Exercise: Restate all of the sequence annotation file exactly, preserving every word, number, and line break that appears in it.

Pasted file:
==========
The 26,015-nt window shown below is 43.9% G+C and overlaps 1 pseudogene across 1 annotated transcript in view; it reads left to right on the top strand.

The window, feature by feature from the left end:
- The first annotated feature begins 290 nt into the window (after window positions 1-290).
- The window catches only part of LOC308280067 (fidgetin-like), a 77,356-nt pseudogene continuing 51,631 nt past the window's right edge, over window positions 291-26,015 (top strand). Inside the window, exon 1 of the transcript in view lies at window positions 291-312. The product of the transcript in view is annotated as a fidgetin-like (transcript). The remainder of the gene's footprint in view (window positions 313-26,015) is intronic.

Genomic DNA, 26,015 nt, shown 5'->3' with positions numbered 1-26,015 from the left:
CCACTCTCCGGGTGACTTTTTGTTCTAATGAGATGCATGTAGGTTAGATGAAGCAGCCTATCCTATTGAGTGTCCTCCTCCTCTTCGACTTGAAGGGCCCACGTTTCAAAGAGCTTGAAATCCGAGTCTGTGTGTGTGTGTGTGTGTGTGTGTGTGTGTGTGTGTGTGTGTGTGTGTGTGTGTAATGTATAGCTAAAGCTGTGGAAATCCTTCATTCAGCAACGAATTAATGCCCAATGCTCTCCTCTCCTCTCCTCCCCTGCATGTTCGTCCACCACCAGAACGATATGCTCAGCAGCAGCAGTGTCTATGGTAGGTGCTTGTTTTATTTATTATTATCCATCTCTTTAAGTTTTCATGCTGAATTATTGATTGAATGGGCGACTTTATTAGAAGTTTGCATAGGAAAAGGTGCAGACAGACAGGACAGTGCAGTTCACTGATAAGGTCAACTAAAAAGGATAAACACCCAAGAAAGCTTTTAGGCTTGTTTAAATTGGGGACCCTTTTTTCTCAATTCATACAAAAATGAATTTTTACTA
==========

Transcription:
The 26,015-nt window shown below is 43.9% G+C and overlaps 1 pseudogene across 1 annotated transcript in view; it reads left to right on the top strand.

The window, feature by feature from the left end:
- The first annotated feature begins 290 nt into the window (after window positions 1-290).
- The window catches only part of LOC308280067 (fidgetin-like), a 77,356-nt pseudogene continuing 51,631 nt past the window's right edge, over window positions 291-26,015 (top strand). Inside the window, exon 1 of the transcript in view lies at window positions 291-312. The product of the transcript in view is annotated as a fidgetin-like (transcript). The remainder of the gene's footprint in view (window positions 313-26,015) is intronic.

Genomic DNA, 26,015 nt, shown 5'->3' with positions numbered 1-26,015 from the left:
CCACTCTCCGGGTGACTTTTTGTTCTAATGAGATGCATGTAGGTTAGATGAAGCAGCCTATCCTATTGAGTGTCCTCCTCCTCTTCGACTTGAAGGGCCCACGTTTCAAAGAGCTTGAAATCCGAGTCTGTGTGTGTGTGTGTGTGTGTGTGTGTGTGTGTGTGTGTGTGTGTGTGTGTGTGTAATGTATAGCTAAAGCTGTGGAAATCCTTCATTCAGCAACGAATTAATGCCCAATGCTCTCCTCTCCTCTCCTCCCCTGCATGTTCGTCCACCACCAGAACGATATGCTCAGCAGCAGCAGTGTCTATGGTAGGTGCTTGTTTTATTTATTATTATCCATCTCTTTAAGTTTTCATGCTGAATTATTGATTGAATGGGCGACTTTATTAGAAGTTTGCATAGGAAAAGGTGCAGACAGACAGGACAGTGCAGTTCACTGATAAGGTCAACTAAAAAGGATAAACACCCAAGAAAGCTTTTAGGCTTGTTTAAATTGGGGACCCTTTTTTCTCAATTCATACAAAAATGAATTTTTACTA